How to read charts?
A stock chart is a little different than the basic information on a stock – stock charts include charting, or plot lines, which represent the price movements of the given stock. While you can customize how the chart is drawn (once you get more advanced), price lines are generally represented in a line or mountain chart form. The thin line represents the price movements over a given period, generally six months or one year. If you are working with an interactive chart, you can set the chart to different time frames, from five years back to one day.
However, when actually reading and interpreting a stock chart, there are a few things you should do to start.
Observe the Price and Time Axes
Every stock chart has two axes – the price axis and the time axis. The horizontal (or bottom) axis shows the time period selected for the stock chart. This can generally be customized to show anything from a year time period (or even multiple years) to a day.
The vertical (or side) axis shows the price of the stock. These two axes help plot the trend lines that represent the stock’s price over time, and are the framework for the whole stock chart.
Look for the Trend Line
This should be pretty obvious, but a good bit of the information you can glean from a stock chart can be found in the trend line.
Line charts: it simply tracks the price movements of a stock using the last price of that stock.
Bar charts: take the highest and lowest prices of the day plus the closing price of a stock to chart its trend.
Candlestick charts: look a bit more complex, but typically use clear or green boxes to indicate periods when the price of the stock closed higher (bullish) and red or pink boxes when the stock closed lower (bearish) than the previous day. The candlestick chart uses the stock’s open, high, low and close prices to chart trends.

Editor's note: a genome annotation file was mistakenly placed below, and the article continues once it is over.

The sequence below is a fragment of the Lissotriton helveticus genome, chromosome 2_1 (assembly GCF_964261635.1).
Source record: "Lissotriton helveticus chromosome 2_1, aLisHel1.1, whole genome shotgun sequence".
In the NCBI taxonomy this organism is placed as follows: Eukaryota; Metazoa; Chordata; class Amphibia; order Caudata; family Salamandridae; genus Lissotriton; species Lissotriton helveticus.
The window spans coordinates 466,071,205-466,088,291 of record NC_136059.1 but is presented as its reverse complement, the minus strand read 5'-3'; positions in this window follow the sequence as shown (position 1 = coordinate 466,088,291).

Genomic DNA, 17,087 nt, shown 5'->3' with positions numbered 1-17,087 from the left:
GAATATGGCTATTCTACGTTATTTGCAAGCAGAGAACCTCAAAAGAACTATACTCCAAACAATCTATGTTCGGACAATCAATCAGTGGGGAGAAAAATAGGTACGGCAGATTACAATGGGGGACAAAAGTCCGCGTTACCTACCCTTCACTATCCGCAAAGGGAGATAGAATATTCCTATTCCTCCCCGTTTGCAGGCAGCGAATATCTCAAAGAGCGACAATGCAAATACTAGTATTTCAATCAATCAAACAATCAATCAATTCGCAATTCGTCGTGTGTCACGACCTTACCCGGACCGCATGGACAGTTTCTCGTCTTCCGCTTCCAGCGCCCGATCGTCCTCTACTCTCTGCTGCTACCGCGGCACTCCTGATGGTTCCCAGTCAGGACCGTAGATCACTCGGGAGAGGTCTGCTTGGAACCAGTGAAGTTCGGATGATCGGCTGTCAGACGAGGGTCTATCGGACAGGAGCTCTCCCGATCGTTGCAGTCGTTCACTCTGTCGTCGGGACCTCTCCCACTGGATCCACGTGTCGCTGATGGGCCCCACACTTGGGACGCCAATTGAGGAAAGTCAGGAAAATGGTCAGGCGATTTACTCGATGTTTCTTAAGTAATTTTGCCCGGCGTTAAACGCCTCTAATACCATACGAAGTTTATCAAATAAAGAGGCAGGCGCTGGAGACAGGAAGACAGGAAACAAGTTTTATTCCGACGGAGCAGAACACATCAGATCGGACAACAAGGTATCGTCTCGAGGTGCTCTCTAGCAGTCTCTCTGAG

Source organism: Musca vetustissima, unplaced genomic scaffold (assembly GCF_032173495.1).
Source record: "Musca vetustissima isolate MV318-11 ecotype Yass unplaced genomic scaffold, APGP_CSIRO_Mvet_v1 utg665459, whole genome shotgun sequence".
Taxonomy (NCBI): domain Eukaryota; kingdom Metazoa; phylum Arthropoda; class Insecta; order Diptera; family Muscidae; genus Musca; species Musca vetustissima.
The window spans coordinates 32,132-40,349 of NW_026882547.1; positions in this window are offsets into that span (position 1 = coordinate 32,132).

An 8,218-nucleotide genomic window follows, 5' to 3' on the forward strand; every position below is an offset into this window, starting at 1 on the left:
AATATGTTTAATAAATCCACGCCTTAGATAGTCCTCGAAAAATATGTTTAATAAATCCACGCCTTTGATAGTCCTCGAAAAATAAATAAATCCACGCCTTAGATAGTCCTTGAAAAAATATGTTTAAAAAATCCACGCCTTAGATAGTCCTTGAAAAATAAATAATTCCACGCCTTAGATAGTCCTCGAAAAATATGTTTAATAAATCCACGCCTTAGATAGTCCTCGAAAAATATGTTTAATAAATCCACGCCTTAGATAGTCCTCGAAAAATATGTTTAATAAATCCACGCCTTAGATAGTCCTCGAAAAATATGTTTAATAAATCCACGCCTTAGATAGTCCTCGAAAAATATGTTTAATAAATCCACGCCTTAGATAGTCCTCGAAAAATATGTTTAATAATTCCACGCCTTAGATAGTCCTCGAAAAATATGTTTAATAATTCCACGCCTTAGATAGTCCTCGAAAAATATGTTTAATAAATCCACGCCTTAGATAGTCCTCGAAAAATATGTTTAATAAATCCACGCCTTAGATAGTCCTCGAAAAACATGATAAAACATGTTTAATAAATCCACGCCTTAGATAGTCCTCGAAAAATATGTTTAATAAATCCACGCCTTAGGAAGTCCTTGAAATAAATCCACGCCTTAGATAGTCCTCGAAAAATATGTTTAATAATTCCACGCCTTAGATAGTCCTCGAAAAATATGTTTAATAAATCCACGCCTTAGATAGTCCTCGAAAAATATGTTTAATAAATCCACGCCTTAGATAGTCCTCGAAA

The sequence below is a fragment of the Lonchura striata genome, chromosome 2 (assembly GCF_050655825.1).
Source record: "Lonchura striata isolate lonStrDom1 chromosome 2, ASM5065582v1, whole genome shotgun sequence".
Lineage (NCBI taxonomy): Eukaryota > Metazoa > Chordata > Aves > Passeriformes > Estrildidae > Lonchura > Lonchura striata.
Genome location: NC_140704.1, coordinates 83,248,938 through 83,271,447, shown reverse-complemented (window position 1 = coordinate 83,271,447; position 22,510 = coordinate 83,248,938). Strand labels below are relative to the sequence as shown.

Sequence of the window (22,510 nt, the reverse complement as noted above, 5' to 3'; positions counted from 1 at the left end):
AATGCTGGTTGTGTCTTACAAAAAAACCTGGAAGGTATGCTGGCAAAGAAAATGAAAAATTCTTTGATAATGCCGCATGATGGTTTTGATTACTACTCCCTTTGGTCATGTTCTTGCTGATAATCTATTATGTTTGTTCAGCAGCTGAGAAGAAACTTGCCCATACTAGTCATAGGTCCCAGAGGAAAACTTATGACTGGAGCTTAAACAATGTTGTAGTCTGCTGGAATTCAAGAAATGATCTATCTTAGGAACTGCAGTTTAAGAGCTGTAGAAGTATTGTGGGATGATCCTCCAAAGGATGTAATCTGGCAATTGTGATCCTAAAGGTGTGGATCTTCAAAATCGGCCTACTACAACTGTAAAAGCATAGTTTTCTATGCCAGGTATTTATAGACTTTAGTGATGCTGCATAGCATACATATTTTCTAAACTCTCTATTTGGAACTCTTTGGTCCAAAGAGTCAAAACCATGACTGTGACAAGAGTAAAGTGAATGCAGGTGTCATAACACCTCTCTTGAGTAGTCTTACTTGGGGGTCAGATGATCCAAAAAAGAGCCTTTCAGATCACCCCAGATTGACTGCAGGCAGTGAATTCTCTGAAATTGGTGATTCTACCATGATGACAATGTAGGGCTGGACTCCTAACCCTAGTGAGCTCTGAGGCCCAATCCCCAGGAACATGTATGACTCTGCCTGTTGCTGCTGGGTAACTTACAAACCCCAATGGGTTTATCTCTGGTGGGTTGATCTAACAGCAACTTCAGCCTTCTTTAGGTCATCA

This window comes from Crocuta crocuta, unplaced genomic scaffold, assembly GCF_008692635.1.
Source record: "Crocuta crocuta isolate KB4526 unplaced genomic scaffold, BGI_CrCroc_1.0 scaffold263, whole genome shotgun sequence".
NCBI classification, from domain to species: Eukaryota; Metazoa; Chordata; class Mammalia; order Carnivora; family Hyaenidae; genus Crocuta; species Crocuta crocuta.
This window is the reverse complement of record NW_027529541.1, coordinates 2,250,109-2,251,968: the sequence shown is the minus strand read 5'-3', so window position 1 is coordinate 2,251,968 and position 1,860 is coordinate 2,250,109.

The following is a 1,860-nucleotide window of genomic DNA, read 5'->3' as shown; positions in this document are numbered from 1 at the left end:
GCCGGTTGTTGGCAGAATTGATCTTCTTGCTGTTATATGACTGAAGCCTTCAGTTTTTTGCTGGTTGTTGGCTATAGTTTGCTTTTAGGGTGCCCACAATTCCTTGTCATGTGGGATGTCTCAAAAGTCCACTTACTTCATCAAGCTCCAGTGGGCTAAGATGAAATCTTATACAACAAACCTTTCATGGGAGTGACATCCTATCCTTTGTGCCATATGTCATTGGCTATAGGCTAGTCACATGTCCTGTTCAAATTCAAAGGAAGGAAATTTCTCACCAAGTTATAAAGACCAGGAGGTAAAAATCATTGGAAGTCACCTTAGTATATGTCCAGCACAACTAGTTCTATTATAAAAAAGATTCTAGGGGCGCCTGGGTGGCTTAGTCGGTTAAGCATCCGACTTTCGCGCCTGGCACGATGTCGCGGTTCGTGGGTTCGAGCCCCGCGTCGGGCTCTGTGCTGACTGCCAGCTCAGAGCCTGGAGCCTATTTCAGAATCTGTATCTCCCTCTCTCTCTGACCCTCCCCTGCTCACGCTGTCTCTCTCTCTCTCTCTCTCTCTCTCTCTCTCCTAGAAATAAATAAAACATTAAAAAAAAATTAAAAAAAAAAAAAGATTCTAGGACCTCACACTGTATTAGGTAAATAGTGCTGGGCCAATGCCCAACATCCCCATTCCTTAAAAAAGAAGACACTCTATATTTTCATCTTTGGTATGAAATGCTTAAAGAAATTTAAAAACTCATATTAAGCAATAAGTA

Identify Trading Volume
In addition to just the trend of the stock’s prices, the stock’s trading volume is another key factor to look at when reading a stock chart.
The volume is generally indicated on the bottom of the stock chart in green and red bars (or sometimes blue or purple bars). The key thing to look out for when examining trading volume is spikes in trading volume, which can indicate the strength of a trend – whether it is high trading volume down or up.
Identify Lines of Support and Resistance
Another important aspect to examine on a stock chart are lines of support and resistance. Whenever a stock trades up or down, it generally falls within what are called support and resistance lines. Essentially, the support line is a certain price that the stock generally doesn’t drop beneath – it “supports” the stock upward and keeps it from trading below that price given market signals. Conversely, the resistance line is a certain price that the stock typically doesn’t trade above – it “resists” the stock pushing through that top price.